Auctions of Treasury securities usually aren’t anything special for dealer firms on Wall Street, but this week’s sale of roughly $40 billion worth of two-year paper for the U.S. government was something more meaningful for Jefferies & Co.

New York-based Jefferies, which has aggressively expanded its presence in fixed income, was participating as a primary dealer in Tuesday’s auction of notes -– a first, since it only received the coveted status from the Federal Reserve on June 17.

Jefferies has a high yield group –- a business it has been involved with for nearly three decades -- and a separate fixed income unit run by Tim Cronin that includes high grade corporates, mortgage- and asset-backeds, municipal bonds, emerging markets debt and a rates business.

Cronin said that the firm plans to expand its presence with new hires in the U.S. and overseas. “It is up and running. We needed it up and running in order for the Fed to have given us our shingle,” Cronin said of Jefferies’ Treasury desk. “We’ve been participating in the auction process through other dealers for the last two months.”

He says the firm wants to add some more talent to its Treasury desk. Specifically, “we’re still interested in bringing on sales people, both domestically and internationally to round our distribution platform for the product.”

Cronin says the sales professionals would be involved with U.S. Treasuries and agency debt issued by Freddie Mac, Fannie Mae and Farmer Mac.

Jefferies has offices and professionals in London. It has a trader and sales staff in Tokyo, while a sales professional -– currently on garden leave -- will join up in Hong Kong. “These will be our hubs now,” says Cronin, adding Jefferies has office space in India and Singapore that could serve as distribution points for securities.

Jefferies has remade itself dramatically over the last year; not only is it a primary dealer, it has expanded dramatically into mortgage bonds, municipal bonds and emerging markets debt. When it comes to mortgage bonds, it is involved with agency mortgage debt and private label MBS. “We are trafficking in all asset classes,” said Cronin, noting that the firm has been active in creating CMOs since the fourth quarter of 2008.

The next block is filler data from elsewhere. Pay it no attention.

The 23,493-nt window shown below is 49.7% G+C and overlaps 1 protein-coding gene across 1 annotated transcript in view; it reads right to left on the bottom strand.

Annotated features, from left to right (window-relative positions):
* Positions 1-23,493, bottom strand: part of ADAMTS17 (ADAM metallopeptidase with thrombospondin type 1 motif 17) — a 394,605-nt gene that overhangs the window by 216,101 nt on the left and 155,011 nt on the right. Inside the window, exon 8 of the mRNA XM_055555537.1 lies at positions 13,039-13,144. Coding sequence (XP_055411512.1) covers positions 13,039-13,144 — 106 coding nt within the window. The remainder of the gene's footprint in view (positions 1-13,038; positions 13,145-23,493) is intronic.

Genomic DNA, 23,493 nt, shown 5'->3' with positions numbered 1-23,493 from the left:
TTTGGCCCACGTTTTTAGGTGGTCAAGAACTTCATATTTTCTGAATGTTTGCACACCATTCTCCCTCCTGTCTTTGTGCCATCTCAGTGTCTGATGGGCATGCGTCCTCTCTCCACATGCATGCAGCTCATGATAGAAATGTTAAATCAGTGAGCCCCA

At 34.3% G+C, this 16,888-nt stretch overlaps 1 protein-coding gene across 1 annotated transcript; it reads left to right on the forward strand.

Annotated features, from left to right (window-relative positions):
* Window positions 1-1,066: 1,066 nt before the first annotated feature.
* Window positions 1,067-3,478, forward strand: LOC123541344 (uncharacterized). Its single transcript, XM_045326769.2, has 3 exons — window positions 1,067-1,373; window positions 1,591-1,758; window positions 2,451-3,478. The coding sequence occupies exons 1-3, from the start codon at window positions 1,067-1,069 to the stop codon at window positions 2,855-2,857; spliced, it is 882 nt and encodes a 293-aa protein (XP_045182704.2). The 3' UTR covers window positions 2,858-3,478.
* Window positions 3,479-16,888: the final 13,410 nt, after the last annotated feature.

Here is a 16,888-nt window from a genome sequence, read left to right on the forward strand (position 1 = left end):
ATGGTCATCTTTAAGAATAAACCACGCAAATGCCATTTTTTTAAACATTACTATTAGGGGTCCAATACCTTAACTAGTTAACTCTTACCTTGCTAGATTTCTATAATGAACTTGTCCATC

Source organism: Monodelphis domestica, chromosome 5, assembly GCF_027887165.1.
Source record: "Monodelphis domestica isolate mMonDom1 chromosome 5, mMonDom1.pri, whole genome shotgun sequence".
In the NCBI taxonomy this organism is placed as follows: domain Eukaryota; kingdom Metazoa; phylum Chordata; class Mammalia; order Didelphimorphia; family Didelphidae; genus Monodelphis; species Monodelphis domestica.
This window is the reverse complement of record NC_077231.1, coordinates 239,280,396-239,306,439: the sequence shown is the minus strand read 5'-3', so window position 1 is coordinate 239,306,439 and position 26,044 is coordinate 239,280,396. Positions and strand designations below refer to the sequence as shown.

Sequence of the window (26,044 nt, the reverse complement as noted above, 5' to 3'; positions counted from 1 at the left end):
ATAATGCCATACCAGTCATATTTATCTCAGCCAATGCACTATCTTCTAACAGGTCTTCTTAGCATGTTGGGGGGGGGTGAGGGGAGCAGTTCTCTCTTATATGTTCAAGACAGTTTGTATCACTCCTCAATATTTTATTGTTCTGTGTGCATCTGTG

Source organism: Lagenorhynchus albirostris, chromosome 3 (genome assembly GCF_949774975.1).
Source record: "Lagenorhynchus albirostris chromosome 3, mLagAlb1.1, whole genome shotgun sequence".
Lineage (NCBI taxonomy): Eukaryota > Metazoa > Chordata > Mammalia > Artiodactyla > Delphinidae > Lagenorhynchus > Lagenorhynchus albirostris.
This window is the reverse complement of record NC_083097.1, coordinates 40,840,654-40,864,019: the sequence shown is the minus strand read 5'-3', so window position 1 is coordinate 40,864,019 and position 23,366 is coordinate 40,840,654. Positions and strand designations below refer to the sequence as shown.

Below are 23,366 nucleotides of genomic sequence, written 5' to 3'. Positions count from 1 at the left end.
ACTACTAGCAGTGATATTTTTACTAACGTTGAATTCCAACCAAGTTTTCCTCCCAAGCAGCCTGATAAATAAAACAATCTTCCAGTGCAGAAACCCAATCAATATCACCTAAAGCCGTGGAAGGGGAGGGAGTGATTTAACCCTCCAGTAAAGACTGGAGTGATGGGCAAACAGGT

When it comes to the firm’s mortgage business, Cronin says Jefferies today has a “pretty full team” which has expanded into London where they will be involved with U.S. dollar and non-U.S. dollar mortgage bond products. Asked if European investors still have an appetite for securitized products, Cronin said he believes “there are a lot of products still on balance sheets that have not yet been liquidated. So, part of the opportunity, near-term, over there is going to be just trying to recycle some of that paper to investors in Europe or investors here.”

Among other business lines Jefferies would like to expand into is the business of providing interest rate swaps products. “The interest rate swap business is something we would like to get into. We are not in it on a customer basis,” says Cronin, adding that “we are basically looking for that product to be more clearinghouse exchange traded.”

When it comes to building a presence in credit default swaps, Cronin said “once they become exchange traded clearinghouse eligible … that would be something we would like to be involved with.”

Meanwhile, Jefferies also wants to hire on more professionals, specifically bankers for its municipal bond business. “We have a pretty fully staffed sales and trading effort that’s in place,” says Cronin. “If we could focus on some of the bigger states and the better relationship bankers there that would certainly benefit the platform.”

Jefferies presence in the fixed income arena comes at a time when three major forces have left the market — Lehman Brothers and Bear Stearns are casualties of the credit storm that forced Merrill Lynch into the arms of Bank of America.

Cronin believes his firm now has a better shot at snaring more market share. “These [trading] volumes need to be captured by somebody else. Somebody has got to pick up that slack and why shouldn’t it be Jefferies?"

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